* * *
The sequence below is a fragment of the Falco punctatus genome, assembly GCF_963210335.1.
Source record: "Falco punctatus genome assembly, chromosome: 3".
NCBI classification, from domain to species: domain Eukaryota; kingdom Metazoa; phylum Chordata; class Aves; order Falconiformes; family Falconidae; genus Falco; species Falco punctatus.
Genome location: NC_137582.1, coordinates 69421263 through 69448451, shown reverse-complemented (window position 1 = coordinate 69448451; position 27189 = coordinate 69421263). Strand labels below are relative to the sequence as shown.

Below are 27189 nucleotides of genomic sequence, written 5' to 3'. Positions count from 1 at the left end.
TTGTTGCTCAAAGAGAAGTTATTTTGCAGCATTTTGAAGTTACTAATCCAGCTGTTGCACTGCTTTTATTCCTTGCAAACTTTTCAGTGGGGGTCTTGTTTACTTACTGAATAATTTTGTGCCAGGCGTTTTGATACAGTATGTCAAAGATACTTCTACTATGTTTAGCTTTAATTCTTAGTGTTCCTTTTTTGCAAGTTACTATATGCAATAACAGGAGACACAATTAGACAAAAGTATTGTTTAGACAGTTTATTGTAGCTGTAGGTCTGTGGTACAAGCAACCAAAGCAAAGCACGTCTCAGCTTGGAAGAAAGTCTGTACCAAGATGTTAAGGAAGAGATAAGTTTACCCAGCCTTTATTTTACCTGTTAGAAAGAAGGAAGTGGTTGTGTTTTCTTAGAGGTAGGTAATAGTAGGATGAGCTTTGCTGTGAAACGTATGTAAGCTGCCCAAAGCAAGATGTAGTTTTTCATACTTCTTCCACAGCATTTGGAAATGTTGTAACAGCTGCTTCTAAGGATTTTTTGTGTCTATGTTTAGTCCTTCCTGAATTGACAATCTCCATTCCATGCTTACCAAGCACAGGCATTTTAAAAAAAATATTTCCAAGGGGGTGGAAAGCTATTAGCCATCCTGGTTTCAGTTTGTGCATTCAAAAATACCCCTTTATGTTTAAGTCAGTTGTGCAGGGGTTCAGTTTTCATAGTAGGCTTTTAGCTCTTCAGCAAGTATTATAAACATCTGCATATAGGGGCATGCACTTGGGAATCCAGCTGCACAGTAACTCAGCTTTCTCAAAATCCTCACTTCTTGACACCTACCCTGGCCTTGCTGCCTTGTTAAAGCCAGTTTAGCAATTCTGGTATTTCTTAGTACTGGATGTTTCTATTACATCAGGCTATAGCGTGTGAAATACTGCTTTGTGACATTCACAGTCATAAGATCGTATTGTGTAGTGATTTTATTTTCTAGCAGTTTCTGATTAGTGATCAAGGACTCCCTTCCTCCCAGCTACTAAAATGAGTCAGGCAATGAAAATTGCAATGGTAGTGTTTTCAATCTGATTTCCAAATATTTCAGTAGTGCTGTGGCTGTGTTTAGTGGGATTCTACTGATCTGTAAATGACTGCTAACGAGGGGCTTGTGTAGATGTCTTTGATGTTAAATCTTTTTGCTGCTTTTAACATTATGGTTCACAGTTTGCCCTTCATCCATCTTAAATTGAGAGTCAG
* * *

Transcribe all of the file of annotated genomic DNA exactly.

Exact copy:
The sequence below is a fragment of the Falco punctatus genome, assembly GCF_963210335.1.
Source record: "Falco punctatus genome assembly, chromosome: 3".
NCBI classification, from domain to species: domain Eukaryota; kingdom Metazoa; phylum Chordata; class Aves; order Falconiformes; family Falconidae; genus Falco; species Falco punctatus.
Genome location: NC_137582.1, coordinates 69421263 through 69448451, shown reverse-complemented (window position 1 = coordinate 69448451; position 27189 = coordinate 69421263). Strand labels below are relative to the sequence as shown.

Below are 27189 nucleotides of genomic sequence, written 5' to 3'. Positions count from 1 at the left end.
TTGTTGCTCAAAGAGAAGTTATTTTGCAGCATTTTGAAGTTACTAATCCAGCTGTTGCACTGCTTTTATTCCTTGCAAACTTTTCAGTGGGGGTCTTGTTTACTTACTGAATAATTTTGTGCCAGGCGTTTTGATACAGTATGTCAAAGATACTTCTACTATGTTTAGCTTTAATTCTTAGTGTTCCTTTTTTGCAAGTTACTATATGCAATAACAGGAGACACAATTAGACAAAAGTATTGTTTAGACAGTTTATTGTAGCTGTAGGTCTGTGGTACAAGCAACCAAAGCAAAGCACGTCTCAGCTTGGAAGAAAGTCTGTACCAAGATGTTAAGGAAGAGATAAGTTTACCCAGCCTTTATTTTACCTGTTAGAAAGAAGGAAGTGGTTGTGTTTTCTTAGAGGTAGGTAATAGTAGGATGAGCTTTGCTGTGAAACGTATGTAAGCTGCCCAAAGCAAGATGTAGTTTTTCATACTTCTTCCACAGCATTTGGAAATGTTGTAACAGCTGCTTCTAAGGATTTTTTGTGTCTATGTTTAGTCCTTCCTGAATTGACAATCTCCATTCCATGCTTACCAAGCACAGGCATTTTAAAAAAAATATTTCCAAGGGGGTGGAAAGCTATTAGCCATCCTGGTTTCAGTTTGTGCATTCAAAAATACCCCTTTATGTTTAAGTCAGTTGTGCAGGGGTTCAGTTTTCATAGTAGGCTTTTAGCTCTTCAGCAAGTATTATAAACATCTGCATATAGGGGCATGCACTTGGGAATCCAGCTGCACAGTAACTCAGCTTTCTCAAAATCCTCACTTCTTGACACCTACCCTGGCCTTGCTGCCTTGTTAAAGCCAGTTTAGCAATTCTGGTATTTCTTAGTACTGGATGTTTCTATTACATCAGGCTATAGCGTGTGAAATACTGCTTTGTGACATTCACAGTCATAAGATCGTATTGTGTAGTGATTTTATTTTCTAGCAGTTTCTGATTAGTGATCAAGGACTCCCTTCCTCCCAGCTACTAAAATGAGTCAGGCAATGAAAATTGCAATGGTAGTGTTTTCAATCTGATTTCCAAATATTTCAGTAGTGCTGTGGCTGTGTTTAGTGGGATTCTACTGATCTGTAAATGACTGCTAACGAGGGGCTTGTGTAGATGTCTTTGATGTTAAATCTTTTTGCTGCTTTTAACATTATGGTTCACAGTTTGCCCTTCATCCATCTTAAATTGAGAGTCAG